Only a person who works with WordPress a lot would recognize the theme used for David Carron’s web site, and even they might have to peek at the source code to identify it.
David’s site is built using a child theme based on the default WordPress theme Twenty Twelve. The main menu has been moved, the tag line is in a new location, there is a custom logo replacing the site title, and a slider has been added to replace the default header image. There have also been a number of changes to the default colors, the default fonts, and other CSS tweaks.
The workaround I suggested was to start with a default WordPress theme, create a child theme based on it, and to modify the child theme so that it matched the simple, professional look they were going for.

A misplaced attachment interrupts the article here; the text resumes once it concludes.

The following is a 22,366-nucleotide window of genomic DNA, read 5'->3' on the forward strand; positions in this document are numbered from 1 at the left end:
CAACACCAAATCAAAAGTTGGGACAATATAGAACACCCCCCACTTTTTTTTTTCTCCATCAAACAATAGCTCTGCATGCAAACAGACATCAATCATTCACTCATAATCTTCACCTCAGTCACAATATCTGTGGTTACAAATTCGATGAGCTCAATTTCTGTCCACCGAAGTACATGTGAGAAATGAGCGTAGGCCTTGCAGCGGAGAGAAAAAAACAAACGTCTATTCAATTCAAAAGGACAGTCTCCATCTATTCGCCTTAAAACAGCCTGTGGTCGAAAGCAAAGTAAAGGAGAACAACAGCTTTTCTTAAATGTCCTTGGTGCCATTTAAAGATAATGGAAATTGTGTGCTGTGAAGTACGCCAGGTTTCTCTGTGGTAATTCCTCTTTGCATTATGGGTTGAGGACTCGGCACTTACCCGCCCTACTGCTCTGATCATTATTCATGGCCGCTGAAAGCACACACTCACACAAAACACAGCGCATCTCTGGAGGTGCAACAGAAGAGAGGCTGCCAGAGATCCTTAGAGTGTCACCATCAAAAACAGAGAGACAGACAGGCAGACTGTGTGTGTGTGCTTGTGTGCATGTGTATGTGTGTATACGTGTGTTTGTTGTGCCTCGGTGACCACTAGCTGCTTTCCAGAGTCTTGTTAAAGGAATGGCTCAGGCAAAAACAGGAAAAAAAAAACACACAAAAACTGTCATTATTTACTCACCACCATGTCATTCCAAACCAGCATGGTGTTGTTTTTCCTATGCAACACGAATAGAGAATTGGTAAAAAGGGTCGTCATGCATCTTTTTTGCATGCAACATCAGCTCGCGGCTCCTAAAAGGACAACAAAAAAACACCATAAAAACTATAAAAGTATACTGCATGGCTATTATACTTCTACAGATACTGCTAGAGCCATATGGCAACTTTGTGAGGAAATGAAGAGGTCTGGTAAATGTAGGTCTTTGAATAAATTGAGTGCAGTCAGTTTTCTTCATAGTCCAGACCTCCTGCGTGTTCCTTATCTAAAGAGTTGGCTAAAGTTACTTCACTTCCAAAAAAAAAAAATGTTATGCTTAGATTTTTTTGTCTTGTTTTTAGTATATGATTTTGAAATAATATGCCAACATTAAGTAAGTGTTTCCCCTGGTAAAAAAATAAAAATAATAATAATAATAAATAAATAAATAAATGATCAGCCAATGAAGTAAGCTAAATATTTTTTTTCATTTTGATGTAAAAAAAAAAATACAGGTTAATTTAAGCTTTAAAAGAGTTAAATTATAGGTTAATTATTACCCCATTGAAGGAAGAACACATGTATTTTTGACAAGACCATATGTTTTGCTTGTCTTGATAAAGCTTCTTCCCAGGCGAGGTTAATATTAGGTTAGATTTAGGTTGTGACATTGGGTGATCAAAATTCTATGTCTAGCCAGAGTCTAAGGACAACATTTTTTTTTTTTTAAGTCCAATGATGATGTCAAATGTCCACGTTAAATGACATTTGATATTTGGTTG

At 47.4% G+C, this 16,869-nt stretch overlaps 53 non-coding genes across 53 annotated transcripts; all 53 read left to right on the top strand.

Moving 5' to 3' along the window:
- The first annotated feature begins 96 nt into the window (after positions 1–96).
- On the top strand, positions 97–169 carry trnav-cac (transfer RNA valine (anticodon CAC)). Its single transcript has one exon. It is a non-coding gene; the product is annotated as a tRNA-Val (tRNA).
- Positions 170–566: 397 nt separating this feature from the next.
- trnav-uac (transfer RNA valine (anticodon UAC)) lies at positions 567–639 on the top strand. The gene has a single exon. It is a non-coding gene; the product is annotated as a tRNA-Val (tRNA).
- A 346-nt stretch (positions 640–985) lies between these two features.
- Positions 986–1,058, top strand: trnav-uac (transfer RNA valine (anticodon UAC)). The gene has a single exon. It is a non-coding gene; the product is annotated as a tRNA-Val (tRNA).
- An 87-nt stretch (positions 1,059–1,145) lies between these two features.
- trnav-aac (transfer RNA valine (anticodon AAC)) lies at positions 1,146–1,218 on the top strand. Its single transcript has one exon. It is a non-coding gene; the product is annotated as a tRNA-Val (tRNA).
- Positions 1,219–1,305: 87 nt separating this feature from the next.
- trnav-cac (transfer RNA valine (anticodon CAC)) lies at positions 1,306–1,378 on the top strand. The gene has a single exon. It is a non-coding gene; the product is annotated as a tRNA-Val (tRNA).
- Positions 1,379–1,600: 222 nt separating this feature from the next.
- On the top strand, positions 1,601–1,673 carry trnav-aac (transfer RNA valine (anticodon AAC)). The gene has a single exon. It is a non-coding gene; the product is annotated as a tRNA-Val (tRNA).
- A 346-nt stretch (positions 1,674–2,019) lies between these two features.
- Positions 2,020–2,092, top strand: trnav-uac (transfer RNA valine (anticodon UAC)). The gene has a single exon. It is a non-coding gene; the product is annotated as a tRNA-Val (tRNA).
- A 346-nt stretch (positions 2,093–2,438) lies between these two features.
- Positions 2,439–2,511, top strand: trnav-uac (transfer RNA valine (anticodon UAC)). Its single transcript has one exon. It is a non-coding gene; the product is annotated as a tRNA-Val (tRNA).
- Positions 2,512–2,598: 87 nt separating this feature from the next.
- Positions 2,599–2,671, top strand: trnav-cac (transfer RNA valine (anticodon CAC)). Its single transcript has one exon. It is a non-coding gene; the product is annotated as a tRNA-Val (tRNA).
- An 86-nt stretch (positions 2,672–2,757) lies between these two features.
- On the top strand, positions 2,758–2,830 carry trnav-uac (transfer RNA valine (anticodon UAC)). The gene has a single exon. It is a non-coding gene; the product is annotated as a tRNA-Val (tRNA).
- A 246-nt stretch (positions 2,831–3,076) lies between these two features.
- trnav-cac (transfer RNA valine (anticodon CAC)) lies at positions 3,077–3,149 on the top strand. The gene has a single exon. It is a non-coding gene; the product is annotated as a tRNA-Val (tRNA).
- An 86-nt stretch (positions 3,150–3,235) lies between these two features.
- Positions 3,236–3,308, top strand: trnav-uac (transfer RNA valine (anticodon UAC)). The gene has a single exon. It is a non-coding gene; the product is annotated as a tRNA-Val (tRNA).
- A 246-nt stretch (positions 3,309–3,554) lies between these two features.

I’m a firm believer in working from a child theme; doing so allows the developer a lot of freedom to modify the look but prevents updates to the parent theme from overwriting the modifications. It also makes it possible to use one of the default themes supplied with WordPress, which is one of the best ways to avoid coding conflicts and problems down the line as long as all modifications are done in accordance with WordPress’ best-practices for coding.